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Richie Havens: No More Crowns

Richie Havens.
Jean-Marc Lubrano
Courtesy of the artist
Richie Havens.

Folk-music icon Richie Havens was the man who opened Woodstock, and he hasn't stopped performing or inspiring since. Havens' distinctive guitar style, which employs percussive strumming and an unconventional thumb-fretting technique, has become a calling card for his rousing music — and for the performance for which he's best known.

Havens, who just released his 30th album (Nobody Left to Crown), recently spoke with Weekend Edition host Scott Simon about his early days and performed songs at NPR's New York studios.

Early in his career, Havens was a poet in Greenwich Village. He was convinced by fellow beatnik poet Allen Ginsberg to get on stage and perform. This eventually encouraged Havens to immerse himself in the folk-music scene and begin a career in music.

Havens is most recognized for his legendary three-hour performance at the Woodstock Festival, which culminated in an improvised rendition of "Motherless Child" that saw Havens chanting the word "freedom." Havens says he wasn't originally supposed to open the concert and landed the gig at the last minute.

"The field had been inhabited two days before [Woodstock] was supposed to start," Havens says, "and it sorta clogged itself up on the first day of the concert. No one could get there. So I hear this loud noise in the parking lot out back of the hotel, and it's a glass bubble helicopter. It was a farmer, and he said, 'Sure, I'll take some people over,' and we happened to be the first."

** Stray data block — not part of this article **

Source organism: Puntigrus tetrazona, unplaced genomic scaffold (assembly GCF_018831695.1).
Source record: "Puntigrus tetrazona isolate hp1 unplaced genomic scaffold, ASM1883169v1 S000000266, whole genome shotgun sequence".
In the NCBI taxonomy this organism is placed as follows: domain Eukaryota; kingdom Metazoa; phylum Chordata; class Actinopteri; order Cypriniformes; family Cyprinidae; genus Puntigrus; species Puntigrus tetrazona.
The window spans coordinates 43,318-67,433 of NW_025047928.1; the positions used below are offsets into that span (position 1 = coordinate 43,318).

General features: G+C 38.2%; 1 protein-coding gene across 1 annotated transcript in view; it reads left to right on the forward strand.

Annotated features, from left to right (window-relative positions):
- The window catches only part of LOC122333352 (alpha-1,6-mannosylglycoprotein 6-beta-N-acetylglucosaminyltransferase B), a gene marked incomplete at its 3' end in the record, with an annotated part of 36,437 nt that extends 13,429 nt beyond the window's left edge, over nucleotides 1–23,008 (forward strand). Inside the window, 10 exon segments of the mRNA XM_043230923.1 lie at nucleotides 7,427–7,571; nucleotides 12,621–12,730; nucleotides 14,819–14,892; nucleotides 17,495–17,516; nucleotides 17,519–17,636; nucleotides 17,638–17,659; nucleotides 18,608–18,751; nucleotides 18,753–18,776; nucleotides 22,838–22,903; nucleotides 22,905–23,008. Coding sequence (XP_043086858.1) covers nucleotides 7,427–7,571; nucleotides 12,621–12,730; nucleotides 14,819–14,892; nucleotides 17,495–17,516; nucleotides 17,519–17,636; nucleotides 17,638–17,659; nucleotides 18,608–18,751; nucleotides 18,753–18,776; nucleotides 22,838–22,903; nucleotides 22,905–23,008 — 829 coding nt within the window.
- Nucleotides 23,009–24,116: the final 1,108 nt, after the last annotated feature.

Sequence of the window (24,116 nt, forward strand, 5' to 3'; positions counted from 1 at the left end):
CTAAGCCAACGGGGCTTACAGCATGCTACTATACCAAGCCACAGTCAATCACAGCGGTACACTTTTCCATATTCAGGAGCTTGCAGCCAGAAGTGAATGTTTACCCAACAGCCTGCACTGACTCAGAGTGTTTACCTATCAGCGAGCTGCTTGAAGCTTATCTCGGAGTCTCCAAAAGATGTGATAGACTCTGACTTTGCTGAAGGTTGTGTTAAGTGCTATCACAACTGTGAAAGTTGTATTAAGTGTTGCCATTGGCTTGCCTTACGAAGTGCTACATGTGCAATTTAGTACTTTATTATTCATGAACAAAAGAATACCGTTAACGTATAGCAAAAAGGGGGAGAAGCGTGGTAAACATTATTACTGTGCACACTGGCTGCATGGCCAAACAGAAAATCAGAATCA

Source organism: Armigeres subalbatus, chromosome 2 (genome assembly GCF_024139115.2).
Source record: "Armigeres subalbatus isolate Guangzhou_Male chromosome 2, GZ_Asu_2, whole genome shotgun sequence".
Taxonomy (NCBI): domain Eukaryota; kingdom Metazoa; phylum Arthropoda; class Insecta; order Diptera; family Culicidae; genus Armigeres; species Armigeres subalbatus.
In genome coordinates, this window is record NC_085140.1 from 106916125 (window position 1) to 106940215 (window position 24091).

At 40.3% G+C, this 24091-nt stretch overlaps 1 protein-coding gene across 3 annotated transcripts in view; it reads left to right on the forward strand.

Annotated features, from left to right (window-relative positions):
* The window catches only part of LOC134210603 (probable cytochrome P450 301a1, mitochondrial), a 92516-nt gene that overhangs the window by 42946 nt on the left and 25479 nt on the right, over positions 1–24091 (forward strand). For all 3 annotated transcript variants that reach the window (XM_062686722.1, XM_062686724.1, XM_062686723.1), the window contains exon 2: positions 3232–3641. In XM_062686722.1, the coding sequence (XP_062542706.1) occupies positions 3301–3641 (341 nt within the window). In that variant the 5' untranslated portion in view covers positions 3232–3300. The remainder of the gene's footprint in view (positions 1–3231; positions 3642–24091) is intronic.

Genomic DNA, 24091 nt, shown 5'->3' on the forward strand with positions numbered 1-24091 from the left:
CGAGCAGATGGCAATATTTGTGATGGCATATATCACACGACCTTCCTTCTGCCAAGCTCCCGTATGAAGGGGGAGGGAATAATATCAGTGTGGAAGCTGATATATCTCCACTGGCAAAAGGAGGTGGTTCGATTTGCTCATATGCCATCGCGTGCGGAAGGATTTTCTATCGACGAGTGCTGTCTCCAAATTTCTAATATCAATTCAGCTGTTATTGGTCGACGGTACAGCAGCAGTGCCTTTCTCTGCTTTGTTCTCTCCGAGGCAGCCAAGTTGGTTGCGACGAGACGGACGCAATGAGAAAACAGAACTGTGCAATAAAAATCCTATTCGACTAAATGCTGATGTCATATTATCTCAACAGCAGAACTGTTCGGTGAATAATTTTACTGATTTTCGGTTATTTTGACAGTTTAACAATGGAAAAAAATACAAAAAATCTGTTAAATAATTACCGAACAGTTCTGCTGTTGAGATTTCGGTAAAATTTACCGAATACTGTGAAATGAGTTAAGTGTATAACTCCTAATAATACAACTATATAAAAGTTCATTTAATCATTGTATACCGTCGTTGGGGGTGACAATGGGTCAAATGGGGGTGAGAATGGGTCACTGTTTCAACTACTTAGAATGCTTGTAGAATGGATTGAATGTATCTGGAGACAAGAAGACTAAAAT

Havens says that the title track on Nobody Left to Crown was written in 1968, but still has relevancy today. He says it's about how "we're guided to question certain things about our state of community, out of working so hard to put someone in who is the 'crown' for this short four-year period of time, [and] we've been disappointed each time around. So we figured we need to do our own thinking, our own speaking out. We don't need someone to do that for us anymore."

Copyright 2022 NPR. To see more, visit https://www.npr.org.

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